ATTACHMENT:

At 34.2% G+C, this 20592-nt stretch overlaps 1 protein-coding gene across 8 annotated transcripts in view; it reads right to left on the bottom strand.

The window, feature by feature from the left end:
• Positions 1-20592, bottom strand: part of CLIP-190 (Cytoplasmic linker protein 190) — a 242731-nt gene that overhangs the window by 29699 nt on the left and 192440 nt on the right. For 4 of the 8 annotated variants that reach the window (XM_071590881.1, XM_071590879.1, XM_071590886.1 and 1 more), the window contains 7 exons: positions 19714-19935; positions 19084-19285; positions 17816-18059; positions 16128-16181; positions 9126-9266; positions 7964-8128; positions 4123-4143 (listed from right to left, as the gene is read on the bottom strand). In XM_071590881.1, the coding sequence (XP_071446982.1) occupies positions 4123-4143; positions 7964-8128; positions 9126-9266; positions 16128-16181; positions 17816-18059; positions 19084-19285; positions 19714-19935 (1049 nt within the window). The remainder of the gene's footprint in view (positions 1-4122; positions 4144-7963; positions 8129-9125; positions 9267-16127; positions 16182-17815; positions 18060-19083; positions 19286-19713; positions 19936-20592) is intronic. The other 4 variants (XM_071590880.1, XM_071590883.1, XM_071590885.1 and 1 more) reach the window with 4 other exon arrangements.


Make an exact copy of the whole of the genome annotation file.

At 34.2% G+C, this 20592-nt stretch overlaps 1 protein-coding gene across 8 annotated transcripts in view; it reads right to left on the bottom strand.

The window, feature by feature from the left end:
• Positions 1-20592, bottom strand: part of CLIP-190 (Cytoplasmic linker protein 190) — a 242731-nt gene that overhangs the window by 29699 nt on the left and 192440 nt on the right. For 4 of the 8 annotated variants that reach the window (XM_071590881.1, XM_071590879.1, XM_071590886.1 and 1 more), the window contains 7 exons: positions 19714-19935; positions 19084-19285; positions 17816-18059; positions 16128-16181; positions 9126-9266; positions 7964-8128; positions 4123-4143 (listed from right to left, as the gene is read on the bottom strand). In XM_071590881.1, the coding sequence (XP_071446982.1) occupies positions 4123-4143; positions 7964-8128; positions 9126-9266; positions 16128-16181; positions 17816-18059; positions 19084-19285; positions 19714-19935 (1049 nt within the window). The remainder of the gene's footprint in view (positions 1-4122; positions 4144-7963; positions 8129-9125; positions 9267-16127; positions 16182-17815; positions 18060-19083; positions 19286-19713; positions 19936-20592) is intronic. The other 4 variants (XM_071590880.1, XM_071590883.1, XM_071590885.1 and 1 more) reach the window with 4 other exon arrangements.